I want to create an experience that is fun, exciting, fashionable and beauty-led.
Most popular products on TGHC?
Moisture is key for healthy hair, so conditioners are popular, especially with the rise of co-washing. Soap bars and oils are also near the top of the list.
Autumn is upon us, any product recommendations?
I recommend them all! It’s about finding what works for your hair type. The natural hair journey is an individual one. Products used in colder months may be different from what you use in the summer.
Exciting developments we can look out for?
I’ve got an international project coming in 2017; I won’t say much at the moment, but watch this space. I’m also planning on bringing more amazing brands to TGHC.
Any natural hair inspirations?
Of course! Solange is the embodiment of the care free black girl. Lupita Nyong’o has challenged western beauty ideas. Most importantly, both have fun with their hair.
Solange scored her first #1 Album (A Seat at the Table) a few weeks ago.
Good hair, don’t care! You can check out TGHC to find out more.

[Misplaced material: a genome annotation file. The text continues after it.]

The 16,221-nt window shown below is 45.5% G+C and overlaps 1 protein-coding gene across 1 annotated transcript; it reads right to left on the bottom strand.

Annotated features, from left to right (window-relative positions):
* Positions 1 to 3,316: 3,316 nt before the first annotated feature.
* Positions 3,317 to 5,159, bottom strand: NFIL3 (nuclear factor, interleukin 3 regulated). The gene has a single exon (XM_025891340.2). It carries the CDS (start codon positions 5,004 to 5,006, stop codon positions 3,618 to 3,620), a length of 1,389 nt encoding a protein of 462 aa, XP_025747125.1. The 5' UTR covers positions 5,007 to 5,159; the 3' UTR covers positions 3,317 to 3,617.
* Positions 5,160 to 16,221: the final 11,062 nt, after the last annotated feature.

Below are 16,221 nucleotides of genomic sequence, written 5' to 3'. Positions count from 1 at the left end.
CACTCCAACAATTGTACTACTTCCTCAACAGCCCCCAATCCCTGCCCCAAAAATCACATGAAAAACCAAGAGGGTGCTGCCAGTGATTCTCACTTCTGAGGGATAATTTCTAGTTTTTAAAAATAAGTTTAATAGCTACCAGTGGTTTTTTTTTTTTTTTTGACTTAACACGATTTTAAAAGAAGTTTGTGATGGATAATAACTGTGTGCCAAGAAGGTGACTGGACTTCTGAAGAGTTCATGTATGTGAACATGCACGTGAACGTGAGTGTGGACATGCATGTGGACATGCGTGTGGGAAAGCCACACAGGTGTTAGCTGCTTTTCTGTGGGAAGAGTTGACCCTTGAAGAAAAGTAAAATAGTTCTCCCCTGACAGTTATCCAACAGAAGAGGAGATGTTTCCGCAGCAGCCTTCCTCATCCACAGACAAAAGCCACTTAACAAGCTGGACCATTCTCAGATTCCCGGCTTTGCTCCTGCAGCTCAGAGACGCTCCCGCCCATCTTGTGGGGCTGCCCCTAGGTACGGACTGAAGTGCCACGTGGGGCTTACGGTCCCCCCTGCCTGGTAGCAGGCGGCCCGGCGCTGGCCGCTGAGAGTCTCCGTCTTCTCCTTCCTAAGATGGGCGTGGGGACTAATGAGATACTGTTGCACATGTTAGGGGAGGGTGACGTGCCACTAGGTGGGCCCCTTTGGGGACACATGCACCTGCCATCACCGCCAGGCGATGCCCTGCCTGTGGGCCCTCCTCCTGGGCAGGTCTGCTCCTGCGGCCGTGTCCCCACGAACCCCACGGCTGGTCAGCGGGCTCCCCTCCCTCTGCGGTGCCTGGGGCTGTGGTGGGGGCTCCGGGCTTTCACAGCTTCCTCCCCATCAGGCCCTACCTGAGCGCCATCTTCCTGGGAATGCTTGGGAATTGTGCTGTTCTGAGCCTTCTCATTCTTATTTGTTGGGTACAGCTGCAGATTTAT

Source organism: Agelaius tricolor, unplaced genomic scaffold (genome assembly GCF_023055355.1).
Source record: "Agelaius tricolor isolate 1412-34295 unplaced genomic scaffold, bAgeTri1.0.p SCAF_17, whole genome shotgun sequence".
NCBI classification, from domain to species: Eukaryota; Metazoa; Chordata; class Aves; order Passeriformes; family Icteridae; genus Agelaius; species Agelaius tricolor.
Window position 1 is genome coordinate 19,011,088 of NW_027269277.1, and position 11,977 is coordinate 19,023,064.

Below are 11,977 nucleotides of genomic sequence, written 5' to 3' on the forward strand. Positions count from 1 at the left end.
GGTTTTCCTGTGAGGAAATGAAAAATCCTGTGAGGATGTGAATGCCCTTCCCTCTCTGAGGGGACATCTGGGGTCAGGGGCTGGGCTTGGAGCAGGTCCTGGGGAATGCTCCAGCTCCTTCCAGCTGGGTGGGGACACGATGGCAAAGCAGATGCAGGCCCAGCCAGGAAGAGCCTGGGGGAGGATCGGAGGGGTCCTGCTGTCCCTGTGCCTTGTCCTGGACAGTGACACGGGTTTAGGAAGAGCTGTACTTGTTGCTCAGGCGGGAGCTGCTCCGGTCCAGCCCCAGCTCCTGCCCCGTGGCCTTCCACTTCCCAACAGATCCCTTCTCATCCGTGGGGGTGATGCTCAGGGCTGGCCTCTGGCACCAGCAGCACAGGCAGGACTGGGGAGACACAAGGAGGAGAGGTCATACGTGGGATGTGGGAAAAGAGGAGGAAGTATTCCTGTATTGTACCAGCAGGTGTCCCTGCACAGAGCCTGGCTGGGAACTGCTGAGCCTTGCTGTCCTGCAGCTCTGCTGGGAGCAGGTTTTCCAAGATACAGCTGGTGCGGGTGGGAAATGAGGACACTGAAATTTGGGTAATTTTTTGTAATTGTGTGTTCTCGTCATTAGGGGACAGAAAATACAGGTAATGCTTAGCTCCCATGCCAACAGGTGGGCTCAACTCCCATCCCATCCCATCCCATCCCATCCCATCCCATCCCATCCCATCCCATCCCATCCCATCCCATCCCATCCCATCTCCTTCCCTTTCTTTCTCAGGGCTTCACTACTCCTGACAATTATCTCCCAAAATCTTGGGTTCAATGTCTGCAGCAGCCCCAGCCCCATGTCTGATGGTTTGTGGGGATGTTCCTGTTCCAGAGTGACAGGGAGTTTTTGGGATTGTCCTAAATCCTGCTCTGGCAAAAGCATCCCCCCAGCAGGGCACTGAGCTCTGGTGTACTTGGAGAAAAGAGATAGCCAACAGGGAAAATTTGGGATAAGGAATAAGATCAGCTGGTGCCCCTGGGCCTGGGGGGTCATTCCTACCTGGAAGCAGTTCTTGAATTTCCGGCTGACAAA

President Barack Obama visited Kenya for the first Global Entrepreneurship Summit (2015) in sub-Saharan Africa; this trip held particular significance as it was seen as Obama’s homecoming, dubbed #ObamaReturns #ObamaInKenya. The son of a former Kenyan goat herder came back as one of the most powerful men in the world.
Obama delivered various speeches, including one where he mentioned Kenya’s anti-gay laws which didn’t go down too well with his Kenyan counterpart, Uhuru Kenyatta.
Obama: … “A law-abiding citizen who is going about their business, and working at a job and obeying the traffic signs and not harming anybody, the idea they will be treated differently or abused because of who they love is wrong, full stop.”
Kenyatta: “There are some things that we must admit we don’t share. It’s very difficult for us to impose on people that which they themselves do not accept.”
Kenyatta went onto say that although America an Kenya share certain values, Kenyans are not bothered about gay rights, but rather issues such as healthcare which affect their daily lives.